He has been Head of the Herpetology Department at Durrell Wildlife Conservation Trust based in Jersey, United Kingdom (UK) since 2003 until 2012. His herpetological career started at Barcelona Zoo and at the Science Museum of Barcelona (CosmoCaixa) up until 1996 when he moved to work at Thoiry Zoo (Paris, France).
Gerardo completed a Ph.D. at the Institute of Conservation and Ecology (DICE), University of Kent on the “Ecology, human impact, and conservation of the Madagascan side-necked turtle (Erymnochelys madagascariensis) at Ankarafantsika National Park”, where he lived for two years during his data collection and field work in Madagascar. Gerardo analyzed his data and began to write his thesis at the Laboratoire des Reptiles et Amphibiens, Muséum d’Histoire Naturelle of Paris, moving to Jersey in 2001.
His work with amphibians began in 1992 at the Barcelona Zoo being involved during the early years of the Recovery Programme for the Mallorcan midwife toad. Since then he has been involved with captive breeding programs of reptiles and amphibians in several institutions, linking ex situ with in situ conservation in Jersey (Rana dalmatina and Bufo bufo), Montserrat/Dominica (Leptodactylus fallax), Madagascar (Erymnochelys madagascariensis, Pyxis planicauda, Astrochelys yniphora, Mantella aurantiaca, M. cowani), Spain (Alytes obstetricans and Rana iberica), Mauritius (Nactus coindemirensis and Gongylomorphus fontenayi sp.) and recently in Bermuda (Plestiodon longirostris). During the last few years he has been involved in various training initiatives for amphibians around the world (Colombia, Dominica, France, Germany, India, Madagascar, Mexico, Spain, Montserrat, South Africa, Sri Lanka, Sweden and Venezuela), improving the husbandry protocols of captive colonies and diverse in situ programs such as the Mountain chicken frogs (EAZA EEP Coordinator), genus Alytes and Rana in Spain and the amphibians of Jersey. Since 2012 he is also EAZA EEP Studbook Coordinator for the Komodo dragons and 2016 for the Achoques (Ambystoma dumerilii).
Gerardo has been actively involved in the European Association of Zoos and Aquariums (EAZA) as chair of the Amphibian Taxon Advisory Group (ATAG) and vice-chair for the Reptile TAG. He’s also member of several IUCN Specialist Group. His major goal is to bring in situ conservation and research for these programs into the core of the EAZA. Gerardo was actively involved in the development of the Amphibian Campaign of the Year of the Frog 2008 and co-directed the first amphibian conservation courses in Europe for Zoos and Aquariums in 2006 continuing until now.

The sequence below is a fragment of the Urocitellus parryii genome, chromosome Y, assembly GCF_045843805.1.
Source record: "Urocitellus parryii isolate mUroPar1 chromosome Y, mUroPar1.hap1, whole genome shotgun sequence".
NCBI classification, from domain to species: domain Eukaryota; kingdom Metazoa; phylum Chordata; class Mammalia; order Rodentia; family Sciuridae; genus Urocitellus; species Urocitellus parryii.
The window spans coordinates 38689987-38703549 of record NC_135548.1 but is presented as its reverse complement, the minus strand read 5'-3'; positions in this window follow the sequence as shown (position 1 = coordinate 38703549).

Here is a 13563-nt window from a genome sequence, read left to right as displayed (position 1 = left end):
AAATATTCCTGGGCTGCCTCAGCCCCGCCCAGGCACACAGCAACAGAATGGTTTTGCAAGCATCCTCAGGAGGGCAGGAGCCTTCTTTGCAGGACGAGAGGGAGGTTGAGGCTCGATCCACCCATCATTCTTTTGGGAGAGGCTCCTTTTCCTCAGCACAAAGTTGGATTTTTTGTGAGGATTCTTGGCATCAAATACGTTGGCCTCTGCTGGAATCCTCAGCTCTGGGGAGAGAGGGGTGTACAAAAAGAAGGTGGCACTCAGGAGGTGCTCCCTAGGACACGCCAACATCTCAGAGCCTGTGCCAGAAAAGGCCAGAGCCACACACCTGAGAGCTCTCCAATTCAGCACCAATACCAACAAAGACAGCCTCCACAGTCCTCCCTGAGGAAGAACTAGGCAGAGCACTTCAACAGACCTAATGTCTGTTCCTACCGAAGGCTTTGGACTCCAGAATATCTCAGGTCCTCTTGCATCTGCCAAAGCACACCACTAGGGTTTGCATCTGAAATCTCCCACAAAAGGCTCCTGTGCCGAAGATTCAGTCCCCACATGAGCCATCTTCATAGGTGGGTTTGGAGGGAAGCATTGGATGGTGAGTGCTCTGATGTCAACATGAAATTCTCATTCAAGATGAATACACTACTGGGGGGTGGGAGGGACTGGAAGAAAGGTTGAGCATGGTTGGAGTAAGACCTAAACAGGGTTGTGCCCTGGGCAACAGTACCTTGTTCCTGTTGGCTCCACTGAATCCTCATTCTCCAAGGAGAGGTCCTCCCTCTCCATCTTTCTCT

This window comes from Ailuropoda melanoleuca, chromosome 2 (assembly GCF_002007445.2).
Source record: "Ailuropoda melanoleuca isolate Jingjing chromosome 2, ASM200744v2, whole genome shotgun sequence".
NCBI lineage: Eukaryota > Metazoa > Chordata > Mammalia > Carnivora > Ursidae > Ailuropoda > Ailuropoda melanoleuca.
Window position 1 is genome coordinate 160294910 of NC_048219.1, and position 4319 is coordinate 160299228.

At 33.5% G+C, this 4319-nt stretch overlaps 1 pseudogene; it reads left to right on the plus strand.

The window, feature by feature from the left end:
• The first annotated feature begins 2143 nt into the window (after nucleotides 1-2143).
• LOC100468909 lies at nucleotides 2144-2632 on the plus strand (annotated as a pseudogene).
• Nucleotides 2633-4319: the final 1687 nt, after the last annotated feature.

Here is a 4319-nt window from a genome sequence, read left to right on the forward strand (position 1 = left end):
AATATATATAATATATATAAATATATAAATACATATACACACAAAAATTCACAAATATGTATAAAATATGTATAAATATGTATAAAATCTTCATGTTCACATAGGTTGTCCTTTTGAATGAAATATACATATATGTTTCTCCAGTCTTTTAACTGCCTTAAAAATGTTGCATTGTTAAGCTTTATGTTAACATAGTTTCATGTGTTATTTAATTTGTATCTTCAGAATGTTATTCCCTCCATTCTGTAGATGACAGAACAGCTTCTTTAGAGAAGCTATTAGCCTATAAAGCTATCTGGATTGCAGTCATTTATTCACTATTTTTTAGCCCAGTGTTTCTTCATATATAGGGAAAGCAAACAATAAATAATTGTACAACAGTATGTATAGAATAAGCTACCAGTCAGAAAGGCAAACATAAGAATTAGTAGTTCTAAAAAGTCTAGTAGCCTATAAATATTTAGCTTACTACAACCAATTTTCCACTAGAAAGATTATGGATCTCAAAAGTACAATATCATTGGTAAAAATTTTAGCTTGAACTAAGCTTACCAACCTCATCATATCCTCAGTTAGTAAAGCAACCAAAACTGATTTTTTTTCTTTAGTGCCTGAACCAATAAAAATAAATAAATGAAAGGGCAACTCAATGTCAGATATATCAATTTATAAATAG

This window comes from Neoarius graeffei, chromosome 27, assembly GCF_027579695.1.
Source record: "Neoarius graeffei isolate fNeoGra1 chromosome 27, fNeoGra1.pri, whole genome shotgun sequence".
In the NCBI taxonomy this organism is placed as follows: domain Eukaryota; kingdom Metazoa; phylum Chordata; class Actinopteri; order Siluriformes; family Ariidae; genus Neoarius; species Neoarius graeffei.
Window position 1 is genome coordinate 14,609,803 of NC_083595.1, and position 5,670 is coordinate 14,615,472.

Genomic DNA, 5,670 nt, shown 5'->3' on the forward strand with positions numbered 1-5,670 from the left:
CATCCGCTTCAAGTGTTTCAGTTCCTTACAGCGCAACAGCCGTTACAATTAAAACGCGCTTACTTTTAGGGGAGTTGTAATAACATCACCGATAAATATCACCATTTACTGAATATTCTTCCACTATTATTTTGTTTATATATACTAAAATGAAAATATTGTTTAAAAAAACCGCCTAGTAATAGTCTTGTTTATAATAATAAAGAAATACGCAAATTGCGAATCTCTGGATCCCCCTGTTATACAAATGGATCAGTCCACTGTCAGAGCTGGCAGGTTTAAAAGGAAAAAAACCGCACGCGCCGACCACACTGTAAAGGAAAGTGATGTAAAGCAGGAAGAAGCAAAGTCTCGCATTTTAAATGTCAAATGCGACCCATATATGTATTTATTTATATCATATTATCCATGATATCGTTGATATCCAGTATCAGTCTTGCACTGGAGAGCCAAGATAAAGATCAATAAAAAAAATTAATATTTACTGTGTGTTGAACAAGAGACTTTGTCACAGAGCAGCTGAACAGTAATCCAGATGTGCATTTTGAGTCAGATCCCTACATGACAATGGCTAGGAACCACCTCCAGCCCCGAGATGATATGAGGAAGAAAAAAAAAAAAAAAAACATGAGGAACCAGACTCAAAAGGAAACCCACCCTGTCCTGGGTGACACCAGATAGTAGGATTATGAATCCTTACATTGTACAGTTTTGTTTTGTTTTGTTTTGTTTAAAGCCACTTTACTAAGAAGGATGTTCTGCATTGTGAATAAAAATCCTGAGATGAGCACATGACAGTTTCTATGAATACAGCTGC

During his first three years at Chester Zoo has been directly involved on the development of the large collection of reptiles, amphibians, fishes and invertebrates to the new projects. One of the greatest developments is the Collection Plan for the development of the new project of Islands with more than 60 species. He also developed the in situ conservation programmes linked with his Departments in countries like Mexico, Madagascar and Indonesia as the diverse applied research projects to support animal welfare and conservation.
Gerardo also takes a great interest in raising the profile of the programmes within both specialist groups and the general public. In his spare time he also assisted other zoological institutions in the development of their animal collections, design exhibits, training staff and off show facilities for reptiles and amphibians and in the development of new conservation programs.
Jennifer’s professional zoo experience includes her current position as a curator at the Woodland Park Zoo, where she oversees the endangered Oregon spotted frog and Western pond turtle head starting and release programs. She has taught amphibian husbandry courses through the Association of Zoos and Aquariums Amphibian Management School and also in Madagascar and Colombia. In her former position as the curator of herpetology at the Bronx Zoo/Wildlife Conservation society, she worked on the Kihansi spray toad reintroduction program. Jenny has described 21 species of frogs and toads new to science and published more than 25 peer-reviewed papers. Her experience with reintroduction projects has enabled her to become well versed on issues particular to the conservation and reintroduction of endangered species. She currently is an affiliate curator at the University of Washington’s Burke Museum of Natural History and Culture and serves on the Board of the American Society of Ichthyologists and Herpetologists and as the Co-Chair of the Association of Zoos and Aquariums (AZA) Amphibian Taxon Advisory Group.